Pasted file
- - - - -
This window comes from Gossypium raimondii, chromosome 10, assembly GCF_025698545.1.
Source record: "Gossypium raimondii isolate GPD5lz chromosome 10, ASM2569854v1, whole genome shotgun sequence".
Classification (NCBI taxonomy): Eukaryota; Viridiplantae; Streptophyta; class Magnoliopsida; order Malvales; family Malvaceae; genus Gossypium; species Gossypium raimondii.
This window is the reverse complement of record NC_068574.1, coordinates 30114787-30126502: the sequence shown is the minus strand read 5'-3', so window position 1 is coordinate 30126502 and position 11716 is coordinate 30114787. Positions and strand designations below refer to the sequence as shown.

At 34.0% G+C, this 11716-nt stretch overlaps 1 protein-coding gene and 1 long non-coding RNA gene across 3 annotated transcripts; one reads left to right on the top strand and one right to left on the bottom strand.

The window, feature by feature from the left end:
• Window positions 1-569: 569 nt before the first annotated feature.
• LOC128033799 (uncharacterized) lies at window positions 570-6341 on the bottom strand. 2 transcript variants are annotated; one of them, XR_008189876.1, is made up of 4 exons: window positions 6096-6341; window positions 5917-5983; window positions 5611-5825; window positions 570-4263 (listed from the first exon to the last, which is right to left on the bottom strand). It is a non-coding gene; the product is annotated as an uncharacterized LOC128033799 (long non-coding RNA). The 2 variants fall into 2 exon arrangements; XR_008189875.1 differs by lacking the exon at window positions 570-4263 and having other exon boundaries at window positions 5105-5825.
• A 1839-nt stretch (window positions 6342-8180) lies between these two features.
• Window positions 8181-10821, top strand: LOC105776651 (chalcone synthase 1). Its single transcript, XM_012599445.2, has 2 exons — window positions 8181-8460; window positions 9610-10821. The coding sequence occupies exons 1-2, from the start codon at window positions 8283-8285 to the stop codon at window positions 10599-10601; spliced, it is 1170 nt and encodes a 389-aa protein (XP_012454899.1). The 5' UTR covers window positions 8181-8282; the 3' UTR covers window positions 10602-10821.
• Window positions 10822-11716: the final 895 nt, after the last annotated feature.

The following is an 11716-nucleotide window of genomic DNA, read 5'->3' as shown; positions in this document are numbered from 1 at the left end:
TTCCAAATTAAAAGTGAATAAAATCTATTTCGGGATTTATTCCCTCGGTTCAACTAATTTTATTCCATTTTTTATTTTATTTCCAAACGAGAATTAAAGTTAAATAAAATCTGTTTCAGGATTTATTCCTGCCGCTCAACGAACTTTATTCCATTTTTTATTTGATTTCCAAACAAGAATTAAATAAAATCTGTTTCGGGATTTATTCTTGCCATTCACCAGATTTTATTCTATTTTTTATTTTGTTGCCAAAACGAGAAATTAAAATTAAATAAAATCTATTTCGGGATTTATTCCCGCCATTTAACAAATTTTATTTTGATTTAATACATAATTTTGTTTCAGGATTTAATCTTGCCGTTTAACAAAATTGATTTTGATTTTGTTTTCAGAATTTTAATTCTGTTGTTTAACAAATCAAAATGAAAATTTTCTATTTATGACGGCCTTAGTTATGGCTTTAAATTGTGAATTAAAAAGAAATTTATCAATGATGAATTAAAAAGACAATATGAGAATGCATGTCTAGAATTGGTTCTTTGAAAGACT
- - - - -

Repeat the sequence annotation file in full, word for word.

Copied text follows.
This window comes from Gossypium raimondii, chromosome 10, assembly GCF_025698545.1.
Source record: "Gossypium raimondii isolate GPD5lz chromosome 10, ASM2569854v1, whole genome shotgun sequence".
Classification (NCBI taxonomy): Eukaryota; Viridiplantae; Streptophyta; class Magnoliopsida; order Malvales; family Malvaceae; genus Gossypium; species Gossypium raimondii.
This window is the reverse complement of record NC_068574.1, coordinates 30114787-30126502: the sequence shown is the minus strand read 5'-3', so window position 1 is coordinate 30126502 and position 11716 is coordinate 30114787. Positions and strand designations below refer to the sequence as shown.

At 34.0% G+C, this 11716-nt stretch overlaps 1 protein-coding gene and 1 long non-coding RNA gene across 3 annotated transcripts; one reads left to right on the top strand and one right to left on the bottom strand.

The window, feature by feature from the left end:
• Window positions 1-569: 569 nt before the first annotated feature.
• LOC128033799 (uncharacterized) lies at window positions 570-6341 on the bottom strand. 2 transcript variants are annotated; one of them, XR_008189876.1, is made up of 4 exons: window positions 6096-6341; window positions 5917-5983; window positions 5611-5825; window positions 570-4263 (listed from the first exon to the last, which is right to left on the bottom strand). It is a non-coding gene; the product is annotated as an uncharacterized LOC128033799 (long non-coding RNA). The 2 variants fall into 2 exon arrangements; XR_008189875.1 differs by lacking the exon at window positions 570-4263 and having other exon boundaries at window positions 5105-5825.
• A 1839-nt stretch (window positions 6342-8180) lies between these two features.
• Window positions 8181-10821, top strand: LOC105776651 (chalcone synthase 1). Its single transcript, XM_012599445.2, has 2 exons — window positions 8181-8460; window positions 9610-10821. The coding sequence occupies exons 1-2, from the start codon at window positions 8283-8285 to the stop codon at window positions 10599-10601; spliced, it is 1170 nt and encodes a 389-aa protein (XP_012454899.1). The 5' UTR covers window positions 8181-8282; the 3' UTR covers window positions 10602-10821.
• Window positions 10822-11716: the final 895 nt, after the last annotated feature.

The following is an 11716-nucleotide window of genomic DNA, read 5'->3' as shown; positions in this document are numbered from 1 at the left end:
TTCCAAATTAAAAGTGAATAAAATCTATTTCGGGATTTATTCCCTCGGTTCAACTAATTTTATTCCATTTTTTATTTTATTTCCAAACGAGAATTAAAGTTAAATAAAATCTGTTTCAGGATTTATTCCTGCCGCTCAACGAACTTTATTCCATTTTTTATTTGATTTCCAAACAAGAATTAAATAAAATCTGTTTCGGGATTTATTCTTGCCATTCACCAGATTTTATTCTATTTTTTATTTTGTTGCCAAAACGAGAAATTAAAATTAAATAAAATCTATTTCGGGATTTATTCCCGCCATTTAACAAATTTTATTTTGATTTAATACATAATTTTGTTTCAGGATTTAATCTTGCCGTTTAACAAAATTGATTTTGATTTTGTTTTCAGAATTTTAATTCTGTTGTTTAACAAATCAAAATGAAAATTTTCTATTTATGACGGCCTTAGTTATGGCTTTAAATTGTGAATTAAAAAGAAATTTATCAATGATGAATTAAAAAGACAATATGAGAATGCATGTCTAGAATTGGTTCTTTGAAAGACT